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Autism Spectrum Disorder Prevalence Increases

Last Updated: December 18, 2009.

Improved documentation and identification of children with Autism Spectrum Disorders may have contributed to a rise in prevalence from 2002 to 2006, but an increased risk of developing an ASD should not be discounted, according to a surveillance summary published Dec. 18 in the U.S. Centers for Disease Control and Prevention's Morbidity and Mortality Weekly Report.

FRIDAY, Dec. 18 (HealthDay News) -- Improved documentation and identification of children with Autism Spectrum Disorders (ASDs) may have contributed to a rise in prevalence from 2002 to 2006, but an increased risk of developing an ASD should not be discounted, according to a surveillance summary published Dec. 18 in the U.S. Centers for Disease Control and Prevention's Morbidity and Mortality Weekly Report.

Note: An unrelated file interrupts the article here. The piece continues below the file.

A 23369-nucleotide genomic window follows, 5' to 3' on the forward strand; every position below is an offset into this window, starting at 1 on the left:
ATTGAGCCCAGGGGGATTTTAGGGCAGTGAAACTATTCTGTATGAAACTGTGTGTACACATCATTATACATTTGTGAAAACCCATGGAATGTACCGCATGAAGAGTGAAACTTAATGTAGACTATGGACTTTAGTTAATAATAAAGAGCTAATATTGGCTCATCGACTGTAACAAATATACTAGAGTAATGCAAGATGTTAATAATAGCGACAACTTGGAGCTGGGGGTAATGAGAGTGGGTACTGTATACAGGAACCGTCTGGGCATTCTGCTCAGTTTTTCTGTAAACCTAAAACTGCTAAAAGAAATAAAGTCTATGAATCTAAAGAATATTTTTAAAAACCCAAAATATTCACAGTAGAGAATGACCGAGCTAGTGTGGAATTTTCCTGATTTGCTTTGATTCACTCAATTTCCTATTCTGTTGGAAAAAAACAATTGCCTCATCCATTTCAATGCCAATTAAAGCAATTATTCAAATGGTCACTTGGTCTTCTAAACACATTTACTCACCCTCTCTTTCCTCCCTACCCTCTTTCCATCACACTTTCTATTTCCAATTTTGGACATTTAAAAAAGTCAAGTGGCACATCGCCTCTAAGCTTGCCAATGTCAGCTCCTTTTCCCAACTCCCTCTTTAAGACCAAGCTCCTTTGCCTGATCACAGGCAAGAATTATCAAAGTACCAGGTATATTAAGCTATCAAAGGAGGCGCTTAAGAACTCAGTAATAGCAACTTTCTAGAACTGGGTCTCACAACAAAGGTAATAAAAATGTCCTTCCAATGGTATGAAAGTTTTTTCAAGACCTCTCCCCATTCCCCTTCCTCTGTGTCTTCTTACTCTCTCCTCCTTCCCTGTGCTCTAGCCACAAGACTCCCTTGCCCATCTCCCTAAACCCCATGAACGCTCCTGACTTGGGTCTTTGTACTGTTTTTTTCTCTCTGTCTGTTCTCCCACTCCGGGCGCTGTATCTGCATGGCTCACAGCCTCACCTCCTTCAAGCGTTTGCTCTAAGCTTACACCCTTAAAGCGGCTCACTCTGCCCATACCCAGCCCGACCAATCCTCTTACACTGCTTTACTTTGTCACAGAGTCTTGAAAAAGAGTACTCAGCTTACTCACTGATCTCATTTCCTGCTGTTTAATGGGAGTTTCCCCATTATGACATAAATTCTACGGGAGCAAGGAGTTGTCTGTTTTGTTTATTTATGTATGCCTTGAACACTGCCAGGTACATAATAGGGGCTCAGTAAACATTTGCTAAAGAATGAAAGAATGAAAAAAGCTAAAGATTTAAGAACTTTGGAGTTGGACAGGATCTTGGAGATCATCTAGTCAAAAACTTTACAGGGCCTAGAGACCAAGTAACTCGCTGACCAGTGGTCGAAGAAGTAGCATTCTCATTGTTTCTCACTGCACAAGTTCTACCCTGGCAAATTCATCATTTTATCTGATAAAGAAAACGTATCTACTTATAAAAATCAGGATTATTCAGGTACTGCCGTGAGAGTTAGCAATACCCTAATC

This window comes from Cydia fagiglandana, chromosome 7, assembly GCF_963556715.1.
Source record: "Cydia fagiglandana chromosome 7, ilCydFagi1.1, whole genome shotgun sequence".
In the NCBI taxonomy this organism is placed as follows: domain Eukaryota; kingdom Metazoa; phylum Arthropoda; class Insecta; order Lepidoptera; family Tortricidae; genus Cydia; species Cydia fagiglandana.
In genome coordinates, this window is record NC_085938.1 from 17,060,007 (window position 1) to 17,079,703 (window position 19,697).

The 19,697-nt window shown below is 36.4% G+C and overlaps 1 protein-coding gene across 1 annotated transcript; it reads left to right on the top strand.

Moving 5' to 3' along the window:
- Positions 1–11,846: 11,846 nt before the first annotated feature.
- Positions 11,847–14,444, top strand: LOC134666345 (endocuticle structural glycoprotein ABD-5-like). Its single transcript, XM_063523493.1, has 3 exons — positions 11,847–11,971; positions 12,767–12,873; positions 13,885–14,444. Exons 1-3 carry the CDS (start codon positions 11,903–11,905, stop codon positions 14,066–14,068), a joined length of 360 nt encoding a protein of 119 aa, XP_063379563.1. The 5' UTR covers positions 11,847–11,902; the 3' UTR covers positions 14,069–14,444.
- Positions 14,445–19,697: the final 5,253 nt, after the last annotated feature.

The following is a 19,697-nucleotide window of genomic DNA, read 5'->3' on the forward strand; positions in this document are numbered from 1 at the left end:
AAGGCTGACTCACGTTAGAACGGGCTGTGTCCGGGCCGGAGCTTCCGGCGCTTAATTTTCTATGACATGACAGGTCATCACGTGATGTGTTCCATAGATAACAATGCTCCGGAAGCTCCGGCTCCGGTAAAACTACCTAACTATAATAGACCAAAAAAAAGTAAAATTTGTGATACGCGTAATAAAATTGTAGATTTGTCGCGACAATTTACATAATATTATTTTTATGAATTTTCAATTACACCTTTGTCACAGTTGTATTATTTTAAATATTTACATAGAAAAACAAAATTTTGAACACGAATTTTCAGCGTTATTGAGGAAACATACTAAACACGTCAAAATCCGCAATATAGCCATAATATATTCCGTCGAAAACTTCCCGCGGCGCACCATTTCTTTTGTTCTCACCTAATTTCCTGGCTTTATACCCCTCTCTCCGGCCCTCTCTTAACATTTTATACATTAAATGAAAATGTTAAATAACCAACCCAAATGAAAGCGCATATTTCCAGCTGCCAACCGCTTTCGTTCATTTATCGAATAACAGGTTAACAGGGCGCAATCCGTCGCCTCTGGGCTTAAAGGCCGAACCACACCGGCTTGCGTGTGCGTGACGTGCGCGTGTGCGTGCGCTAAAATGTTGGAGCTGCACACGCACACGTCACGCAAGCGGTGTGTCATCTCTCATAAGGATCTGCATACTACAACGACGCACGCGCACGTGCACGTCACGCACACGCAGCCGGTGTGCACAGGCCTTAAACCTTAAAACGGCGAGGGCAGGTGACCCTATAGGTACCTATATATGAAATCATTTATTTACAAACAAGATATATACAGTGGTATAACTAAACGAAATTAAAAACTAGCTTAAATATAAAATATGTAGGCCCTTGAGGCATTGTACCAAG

Catherine Rice, Ph.D., of the CDC's National Center on Birth Defects and Developmental Disabilities in Atlanta, and colleagues assessed the prevalence of ASDs in 8-year-old children whose parents lived in 11 Autism and Developmental Disabilities Monitoring (ADDM) Network sites in the United States in 2006.

The report states that, in the ADDM sites, 0.9 percent of the nearly 308,000 8-year-olds were identified as having an ASD, with an average prevalence of nine children per 1,000. The ASD prevalence was higher in sites with access to medical and education records (10.0), as compared to sites with medical records alone (7.5). Among 10 ADDM sites involved in both 2002 and 2006 surveillance studies, nine cited an increase in ASD prevalence.

"The average prevalence of ASDs identified among children aged 8 years increased 57 percent in 10 sites from the 2002 to the 2006 ADDM surveillance year. Although improved ascertainment accounts for some of the prevalence increases documented in the ADDM sites, a true increase in the risk for children to develop ASD symptoms cannot be ruled out," the authors write.

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